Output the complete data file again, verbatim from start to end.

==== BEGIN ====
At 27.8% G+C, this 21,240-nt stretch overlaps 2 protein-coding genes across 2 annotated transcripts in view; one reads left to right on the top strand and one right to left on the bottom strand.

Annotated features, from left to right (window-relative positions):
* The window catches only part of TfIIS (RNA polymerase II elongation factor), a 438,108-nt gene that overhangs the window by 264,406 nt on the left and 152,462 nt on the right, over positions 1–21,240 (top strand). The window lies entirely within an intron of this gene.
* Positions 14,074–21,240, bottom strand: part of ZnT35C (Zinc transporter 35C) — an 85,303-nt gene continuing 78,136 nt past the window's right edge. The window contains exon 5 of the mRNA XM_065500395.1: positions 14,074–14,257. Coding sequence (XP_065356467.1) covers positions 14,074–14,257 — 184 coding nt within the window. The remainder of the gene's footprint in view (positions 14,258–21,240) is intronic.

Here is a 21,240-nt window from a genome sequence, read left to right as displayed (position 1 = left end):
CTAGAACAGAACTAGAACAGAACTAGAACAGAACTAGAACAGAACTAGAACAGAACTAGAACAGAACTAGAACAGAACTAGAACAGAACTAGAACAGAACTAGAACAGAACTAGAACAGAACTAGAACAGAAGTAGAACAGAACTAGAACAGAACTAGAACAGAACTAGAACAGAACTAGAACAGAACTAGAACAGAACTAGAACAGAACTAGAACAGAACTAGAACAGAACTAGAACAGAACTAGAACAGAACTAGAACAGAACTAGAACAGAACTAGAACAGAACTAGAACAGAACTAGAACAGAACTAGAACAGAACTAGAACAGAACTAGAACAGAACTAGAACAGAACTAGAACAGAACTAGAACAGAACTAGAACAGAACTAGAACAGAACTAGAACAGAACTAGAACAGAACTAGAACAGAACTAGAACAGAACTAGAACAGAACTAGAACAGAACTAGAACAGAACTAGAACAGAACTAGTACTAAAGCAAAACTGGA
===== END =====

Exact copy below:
At 27.8% G+C, this 21,240-nt stretch overlaps 2 protein-coding genes across 2 annotated transcripts in view; one reads left to right on the top strand and one right to left on the bottom strand.

Annotated features, from left to right (window-relative positions):
* The window catches only part of TfIIS (RNA polymerase II elongation factor), a 438,108-nt gene that overhangs the window by 264,406 nt on the left and 152,462 nt on the right, over positions 1–21,240 (top strand). The window lies entirely within an intron of this gene.
* Positions 14,074–21,240, bottom strand: part of ZnT35C (Zinc transporter 35C) — an 85,303-nt gene continuing 78,136 nt past the window's right edge. The window contains exon 5 of the mRNA XM_065500395.1: positions 14,074–14,257. Coding sequence (XP_065356467.1) covers positions 14,074–14,257 — 184 coding nt within the window. The remainder of the gene's footprint in view (positions 14,258–21,240) is intronic.

Here is a 21,240-nt window from a genome sequence, read left to right as displayed (position 1 = left end):
CTAGAACAGAACTAGAACAGAACTAGAACAGAACTAGAACAGAACTAGAACAGAACTAGAACAGAACTAGAACAGAACTAGAACAGAACTAGAACAGAACTAGAACAGAACTAGAACAGAACTAGAACAGAAGTAGAACAGAACTAGAACAGAACTAGAACAGAACTAGAACAGAACTAGAACAGAACTAGAACAGAACTAGAACAGAACTAGAACAGAACTAGAACAGAACTAGAACAGAACTAGAACAGAACTAGAACAGAACTAGAACAGAACTAGAACAGAACTAGAACAGAACTAGAACAGAACTAGAACAGAACTAGAACAGAACTAGAACAGAACTAGAACAGAACTAGAACAGAACTAGAACAGAACTAGAACAGAACTAGAACAGAACTAGAACAGAACTAGAACAGAACTAGAACAGAACTAGAACAGAACTAGAACAGAACTAGAACAGAACTAGAACAGAACTAGAACAGAACTAGTACTAAAGCAAAACTGGA